Friday, November 30, 2007

An unlikely place for a confrontation between universalism and complexity

I found a very sensitive illustration of the confrontation between universalism/reductionism and complexity/relativism in a quite unlikely place. André Gorz writes in Lettre à D., Histoire d'un amour about the different way his wife, an englishwoman, and himself, influenced by French universalism, used to think:

"J'avais besoin de théorie pour structurer ma pensée et t'objectais qu'une pensée non structurée menace toujours de sombrer dans l'empirisme et l'insignifiance. Tu répondais que la théorie menace toujours de devenir un carcan qui interdit de percevoir la complexité mouvante du réel."
How lucid this statement is!

See also this post about the same confrontation.

Why writing and about what?

André Gorz writes in Lettre à D., Histoire d'un amour that what matters is writing, not what is being written. The topic, the subject are only the raw products for the writing process to work. They are only secondary to the act of writing:

"Ce n'est pas ce qu'il écrit qui est le but premier de l'écrivain. Son besoin premier est d'écrire. Ecrire, c'est-à-dire se faire absent du monde et de lui-même pour, éventuellement, en faire la matière d'élaborations littéraires. Ce n'est que secondairement que se pose la question du «sujet» traité. Le sujet est la condition nécessairement contingente de la production d'écrits. N'importe quel sujet est le bon pourvu qu'il permette d'écrire."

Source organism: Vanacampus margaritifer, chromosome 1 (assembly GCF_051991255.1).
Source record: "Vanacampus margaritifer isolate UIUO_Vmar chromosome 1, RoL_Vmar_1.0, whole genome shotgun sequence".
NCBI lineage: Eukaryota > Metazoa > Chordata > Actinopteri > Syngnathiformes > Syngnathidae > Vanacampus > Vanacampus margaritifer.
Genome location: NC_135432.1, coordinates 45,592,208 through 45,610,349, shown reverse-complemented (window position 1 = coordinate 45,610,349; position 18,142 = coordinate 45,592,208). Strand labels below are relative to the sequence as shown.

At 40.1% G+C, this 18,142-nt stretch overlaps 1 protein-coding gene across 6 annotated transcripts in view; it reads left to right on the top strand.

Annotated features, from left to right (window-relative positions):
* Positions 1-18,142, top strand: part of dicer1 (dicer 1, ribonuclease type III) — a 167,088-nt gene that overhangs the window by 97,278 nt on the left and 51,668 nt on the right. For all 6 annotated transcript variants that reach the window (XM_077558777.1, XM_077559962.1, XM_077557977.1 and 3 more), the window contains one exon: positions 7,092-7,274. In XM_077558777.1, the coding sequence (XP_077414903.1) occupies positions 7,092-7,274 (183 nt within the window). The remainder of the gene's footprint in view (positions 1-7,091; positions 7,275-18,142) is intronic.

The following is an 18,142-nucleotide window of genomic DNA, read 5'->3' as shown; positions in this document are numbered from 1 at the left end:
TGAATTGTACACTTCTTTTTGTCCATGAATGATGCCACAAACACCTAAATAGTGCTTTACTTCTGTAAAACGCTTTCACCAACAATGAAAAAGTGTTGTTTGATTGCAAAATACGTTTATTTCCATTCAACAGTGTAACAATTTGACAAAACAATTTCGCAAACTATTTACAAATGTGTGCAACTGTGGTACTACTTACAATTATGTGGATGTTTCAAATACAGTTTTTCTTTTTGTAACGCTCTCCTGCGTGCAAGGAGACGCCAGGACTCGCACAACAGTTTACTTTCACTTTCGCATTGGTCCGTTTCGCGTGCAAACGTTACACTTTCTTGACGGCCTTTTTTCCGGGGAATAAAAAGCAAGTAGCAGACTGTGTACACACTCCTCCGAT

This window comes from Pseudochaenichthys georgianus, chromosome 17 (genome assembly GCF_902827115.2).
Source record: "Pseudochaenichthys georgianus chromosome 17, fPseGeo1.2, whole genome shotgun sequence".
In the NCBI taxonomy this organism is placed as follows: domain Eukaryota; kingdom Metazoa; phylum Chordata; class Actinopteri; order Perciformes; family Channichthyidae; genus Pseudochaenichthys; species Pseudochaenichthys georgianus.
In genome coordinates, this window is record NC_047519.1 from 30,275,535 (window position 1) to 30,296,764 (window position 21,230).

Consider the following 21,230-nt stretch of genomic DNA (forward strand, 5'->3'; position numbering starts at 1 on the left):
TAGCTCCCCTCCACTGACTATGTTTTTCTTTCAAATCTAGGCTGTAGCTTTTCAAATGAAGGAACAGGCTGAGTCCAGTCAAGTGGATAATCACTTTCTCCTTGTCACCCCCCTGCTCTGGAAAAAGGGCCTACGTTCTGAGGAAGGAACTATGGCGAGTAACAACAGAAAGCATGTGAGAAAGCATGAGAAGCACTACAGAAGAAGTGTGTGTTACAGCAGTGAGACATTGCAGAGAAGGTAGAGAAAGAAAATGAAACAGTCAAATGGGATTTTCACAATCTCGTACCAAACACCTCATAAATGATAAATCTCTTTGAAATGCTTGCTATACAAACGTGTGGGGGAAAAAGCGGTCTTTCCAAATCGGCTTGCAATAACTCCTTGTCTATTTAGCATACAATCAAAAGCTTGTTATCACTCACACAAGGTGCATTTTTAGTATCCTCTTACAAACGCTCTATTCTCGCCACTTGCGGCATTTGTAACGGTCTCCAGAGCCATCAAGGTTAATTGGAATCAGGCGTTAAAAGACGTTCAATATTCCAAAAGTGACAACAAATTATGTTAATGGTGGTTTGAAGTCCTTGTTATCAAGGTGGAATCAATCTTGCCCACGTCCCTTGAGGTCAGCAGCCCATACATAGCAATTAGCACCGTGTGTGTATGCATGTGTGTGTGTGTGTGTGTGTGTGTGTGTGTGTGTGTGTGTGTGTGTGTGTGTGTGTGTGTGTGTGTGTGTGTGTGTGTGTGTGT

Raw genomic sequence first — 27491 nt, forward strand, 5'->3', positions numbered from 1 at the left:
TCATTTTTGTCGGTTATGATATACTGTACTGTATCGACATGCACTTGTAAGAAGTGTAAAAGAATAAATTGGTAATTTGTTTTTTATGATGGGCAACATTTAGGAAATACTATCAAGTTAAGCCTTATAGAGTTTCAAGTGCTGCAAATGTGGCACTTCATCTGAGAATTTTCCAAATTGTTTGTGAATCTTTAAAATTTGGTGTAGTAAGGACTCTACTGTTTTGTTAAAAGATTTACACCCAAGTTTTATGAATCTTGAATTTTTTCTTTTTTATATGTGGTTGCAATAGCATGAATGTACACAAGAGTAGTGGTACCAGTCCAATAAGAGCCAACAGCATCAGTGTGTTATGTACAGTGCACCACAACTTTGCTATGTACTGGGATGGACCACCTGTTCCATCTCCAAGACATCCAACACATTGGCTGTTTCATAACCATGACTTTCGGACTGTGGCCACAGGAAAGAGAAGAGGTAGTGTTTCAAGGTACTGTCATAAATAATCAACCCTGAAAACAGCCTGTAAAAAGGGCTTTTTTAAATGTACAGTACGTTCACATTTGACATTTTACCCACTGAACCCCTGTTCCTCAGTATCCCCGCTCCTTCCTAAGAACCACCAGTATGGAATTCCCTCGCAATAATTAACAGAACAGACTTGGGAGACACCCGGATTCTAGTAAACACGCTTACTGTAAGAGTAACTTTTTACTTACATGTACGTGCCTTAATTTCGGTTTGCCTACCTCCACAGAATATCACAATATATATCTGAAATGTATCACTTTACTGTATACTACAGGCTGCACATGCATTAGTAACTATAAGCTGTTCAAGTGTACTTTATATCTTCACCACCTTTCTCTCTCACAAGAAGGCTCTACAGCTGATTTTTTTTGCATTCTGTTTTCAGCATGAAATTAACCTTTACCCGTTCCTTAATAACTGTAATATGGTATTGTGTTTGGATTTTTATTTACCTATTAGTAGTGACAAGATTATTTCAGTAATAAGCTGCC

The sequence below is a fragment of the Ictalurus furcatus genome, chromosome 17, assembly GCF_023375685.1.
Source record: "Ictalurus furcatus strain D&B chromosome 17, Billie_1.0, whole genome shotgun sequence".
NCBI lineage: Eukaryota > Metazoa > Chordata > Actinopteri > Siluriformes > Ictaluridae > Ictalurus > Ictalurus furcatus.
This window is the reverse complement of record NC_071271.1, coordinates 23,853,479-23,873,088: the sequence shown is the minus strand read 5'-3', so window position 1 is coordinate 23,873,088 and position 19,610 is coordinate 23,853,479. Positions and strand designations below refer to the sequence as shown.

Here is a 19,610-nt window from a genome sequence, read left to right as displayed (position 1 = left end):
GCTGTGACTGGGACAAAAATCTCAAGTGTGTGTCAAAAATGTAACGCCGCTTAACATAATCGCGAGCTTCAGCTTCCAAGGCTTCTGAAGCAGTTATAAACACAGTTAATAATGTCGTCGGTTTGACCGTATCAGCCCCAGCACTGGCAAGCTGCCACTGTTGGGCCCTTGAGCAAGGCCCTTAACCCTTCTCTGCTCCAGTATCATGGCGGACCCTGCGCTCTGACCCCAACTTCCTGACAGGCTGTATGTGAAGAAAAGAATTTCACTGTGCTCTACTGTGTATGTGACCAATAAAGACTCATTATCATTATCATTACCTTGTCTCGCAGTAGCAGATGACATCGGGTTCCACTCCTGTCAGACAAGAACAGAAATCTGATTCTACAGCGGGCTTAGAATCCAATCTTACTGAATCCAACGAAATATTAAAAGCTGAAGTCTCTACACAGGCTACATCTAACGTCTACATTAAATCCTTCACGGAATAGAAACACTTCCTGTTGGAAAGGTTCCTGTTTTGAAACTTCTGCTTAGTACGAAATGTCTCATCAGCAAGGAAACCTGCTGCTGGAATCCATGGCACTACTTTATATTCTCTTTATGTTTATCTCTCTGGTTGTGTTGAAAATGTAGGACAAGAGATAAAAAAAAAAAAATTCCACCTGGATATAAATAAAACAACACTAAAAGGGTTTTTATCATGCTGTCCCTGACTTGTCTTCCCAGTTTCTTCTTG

The writer becomes a novelist once what is being written starts to organize itself into a well-defined project:
"L'écriveur deviendra écrivain quand son besoin d'écrire sera soutenu par un sujet qui permet et exige que ce besoin s'organise en projet."
Sounds easy!

Gödel's theorem

Here is a short and naive description of Gödel's theorem that I draw from R. Penrose, The emperor's new mind. From what I understand, if you lay down precisely all axioms necessary to define a logical system, you will find a contradiction very similar to the following statement:

this sentence is false.
This infinite indecision, similar to the image reflected onto two facing mirrors, is one of the driving argument in The moment of complexity by M. C. Taylor.

One important consequence of Gödel's theorem is that you find, again within the axioms and rules you have yourself constructed, propositions that are true even if you cannot find any proof of it within the system. Said more formally
"What Gödel showed was that any such precise ('formal') mathematical system of axioms and rules of procedure whatever, provided that it is broad enough to contain descriptions of simple arithmetical propositions [...] and provided that it is free from contradiction, must contain some statements which are neither provable nor disprovable by the means allowed within the system."